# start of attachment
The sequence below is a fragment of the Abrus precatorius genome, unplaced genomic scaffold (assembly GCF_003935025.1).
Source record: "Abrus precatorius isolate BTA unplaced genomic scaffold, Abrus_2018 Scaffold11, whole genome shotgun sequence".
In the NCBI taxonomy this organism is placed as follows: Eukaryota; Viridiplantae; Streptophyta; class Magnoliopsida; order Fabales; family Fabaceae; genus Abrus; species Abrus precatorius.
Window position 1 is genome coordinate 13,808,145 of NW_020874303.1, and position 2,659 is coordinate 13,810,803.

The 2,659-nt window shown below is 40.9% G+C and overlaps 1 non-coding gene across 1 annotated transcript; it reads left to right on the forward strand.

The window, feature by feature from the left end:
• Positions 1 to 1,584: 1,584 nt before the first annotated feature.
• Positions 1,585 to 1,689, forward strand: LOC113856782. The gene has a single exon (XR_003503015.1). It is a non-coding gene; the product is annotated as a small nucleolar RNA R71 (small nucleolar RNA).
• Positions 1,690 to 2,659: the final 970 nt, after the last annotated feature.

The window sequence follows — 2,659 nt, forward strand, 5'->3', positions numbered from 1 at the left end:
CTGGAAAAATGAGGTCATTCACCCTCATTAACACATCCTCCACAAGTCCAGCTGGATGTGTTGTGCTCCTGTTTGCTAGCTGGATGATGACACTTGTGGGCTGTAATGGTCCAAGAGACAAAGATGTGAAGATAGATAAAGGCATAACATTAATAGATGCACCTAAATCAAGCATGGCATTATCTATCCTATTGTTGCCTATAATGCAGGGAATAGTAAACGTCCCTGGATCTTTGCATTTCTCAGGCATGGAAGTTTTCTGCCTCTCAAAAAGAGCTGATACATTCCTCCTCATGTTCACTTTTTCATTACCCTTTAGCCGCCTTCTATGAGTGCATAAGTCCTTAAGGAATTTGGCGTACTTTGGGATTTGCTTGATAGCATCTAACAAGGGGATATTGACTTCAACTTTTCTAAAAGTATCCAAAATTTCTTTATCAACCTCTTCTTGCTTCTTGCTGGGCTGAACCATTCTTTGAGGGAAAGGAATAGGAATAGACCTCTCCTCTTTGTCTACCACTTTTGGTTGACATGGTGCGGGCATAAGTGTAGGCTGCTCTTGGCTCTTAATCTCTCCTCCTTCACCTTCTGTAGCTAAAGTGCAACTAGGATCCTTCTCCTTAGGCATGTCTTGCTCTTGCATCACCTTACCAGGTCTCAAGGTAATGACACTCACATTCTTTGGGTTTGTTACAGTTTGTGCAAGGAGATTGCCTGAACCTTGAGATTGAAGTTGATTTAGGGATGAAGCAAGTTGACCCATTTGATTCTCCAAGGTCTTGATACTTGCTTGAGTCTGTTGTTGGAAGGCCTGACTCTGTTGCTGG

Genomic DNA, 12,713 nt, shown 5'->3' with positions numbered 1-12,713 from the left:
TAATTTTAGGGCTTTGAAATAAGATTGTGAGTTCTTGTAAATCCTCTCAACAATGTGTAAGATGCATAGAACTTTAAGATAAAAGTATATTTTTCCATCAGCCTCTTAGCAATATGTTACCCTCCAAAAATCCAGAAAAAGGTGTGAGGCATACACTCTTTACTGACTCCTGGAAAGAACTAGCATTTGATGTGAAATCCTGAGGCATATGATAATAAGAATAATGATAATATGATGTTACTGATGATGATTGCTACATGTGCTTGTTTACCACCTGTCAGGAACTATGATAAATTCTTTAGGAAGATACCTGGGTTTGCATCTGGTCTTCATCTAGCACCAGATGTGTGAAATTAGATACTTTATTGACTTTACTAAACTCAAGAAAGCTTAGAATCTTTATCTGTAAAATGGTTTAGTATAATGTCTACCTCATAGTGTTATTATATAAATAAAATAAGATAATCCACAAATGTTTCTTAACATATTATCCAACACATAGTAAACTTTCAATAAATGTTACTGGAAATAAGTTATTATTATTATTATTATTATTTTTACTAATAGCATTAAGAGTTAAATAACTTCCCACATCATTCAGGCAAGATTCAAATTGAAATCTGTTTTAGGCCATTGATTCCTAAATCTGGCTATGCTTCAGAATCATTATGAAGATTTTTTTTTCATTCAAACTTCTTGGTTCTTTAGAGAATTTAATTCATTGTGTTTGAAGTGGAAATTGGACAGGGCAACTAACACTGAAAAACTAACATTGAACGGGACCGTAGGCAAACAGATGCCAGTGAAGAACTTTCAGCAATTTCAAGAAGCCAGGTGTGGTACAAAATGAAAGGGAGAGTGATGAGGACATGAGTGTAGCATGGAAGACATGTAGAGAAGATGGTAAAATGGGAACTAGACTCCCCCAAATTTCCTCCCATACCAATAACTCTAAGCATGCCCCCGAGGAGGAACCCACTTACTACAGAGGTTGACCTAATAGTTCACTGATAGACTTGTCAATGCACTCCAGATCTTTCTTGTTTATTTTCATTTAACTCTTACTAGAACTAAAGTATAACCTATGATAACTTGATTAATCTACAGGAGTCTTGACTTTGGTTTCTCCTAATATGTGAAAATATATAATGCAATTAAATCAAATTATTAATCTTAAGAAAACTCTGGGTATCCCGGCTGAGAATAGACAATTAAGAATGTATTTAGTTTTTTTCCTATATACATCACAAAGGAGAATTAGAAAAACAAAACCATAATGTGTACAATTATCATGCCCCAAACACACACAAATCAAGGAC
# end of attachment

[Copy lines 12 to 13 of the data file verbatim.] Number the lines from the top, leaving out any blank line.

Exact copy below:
Genomic DNA, 12,713 nt, shown 5'->3' with positions numbered 1-12,713 from the left:
TAATTTTAGGGCTTTGAAATAAGATTGTGAGTTCTTGTAAATCCTCTCAACAATGTGTAAGATGCATAGAACTTTAAGATAAAAGTATATTTTTCCATCAGCCTCTTAGCAATATGTTACCCTCCAAAAATCCAGAAAAAGGTGTGAGGCATACACTCTTTACTGACTCCTGGAAAGAACTAGCATTTGATGTGAAATCCTGAGGCATATGATAATAAGAATAATGATAATATGATGTTACTGATGATGATTGCTACATGTGCTTGTTTACCACCTGTCAGGAACTATGATAAATTCTTTAGGAAGATACCTGGGTTTGCATCTGGTCTTCATCTAGCACCAGATGTGTGAAATTAGATACTTTATTGACTTTACTAAACTCAAGAAAGCTTAGAATCTTTATCTGTAAAATGGTTTAGTATAATGTCTACCTCATAGTGTTATTATATAAATAAAATAAGATAATCCACAAATGTTTCTTAACATATTATCCAACACATAGTAAACTTTCAATAAATGTTACTGGAAATAAGTTATTATTATTATTATTATTATTTTTACTAATAGCATTAAGAGTTAAATAACTTCCCACATCATTCAGGCAAGATTCAAATTGAAATCTGTTTTAGGCCATTGATTCCTAAATCTGGCTATGCTTCAGAATCATTATGAAGATTTTTTTTTCATTCAAACTTCTTGGTTCTTTAGAGAATTTAATTCATTGTGTTTGAAGTGGAAATTGGACAGGGCAACTAACACTGAAAAACTAACATTGAACGGGACCGTAGGCAAACAGATGCCAGTGAAGAACTTTCAGCAATTTCAAGAAGCCAGGTGTGGTACAAAATGAAAGGGAGAGTGATGAGGACATGAGTGTAGCATGGAAGACATGTAGAGAAGATGGTAAAATGGGAACTAGACTCCCCCAAATTTCCTCCCATACCAATAACTCTAAGCATGCCCCCGAGGAGGAACCCACTTACTACAGAGGTTGACCTAATAGTTCACTGATAGACTTGTCAATGCACTCCAGATCTTTCTTGTTTATTTTCATTTAACTCTTACTAGAACTAAAGTATAACCTATGATAACTTGATTAATCTACAGGAGTCTTGACTTTGGTTTCTCCTAATATGTGAAAATATATAATGCAATTAAATCAAATTATTAATCTTAAGAAAACTCTGGGTATCCCGGCTGAGAATAGACAATTAAGAATGTATTTAGTTTTTTTCCTATATACATCACAAAGGAGAATTAGAAAAACAAAACCATAATGTGTACAATTATCATGCCCCAAACACACACAAATCAAGGAC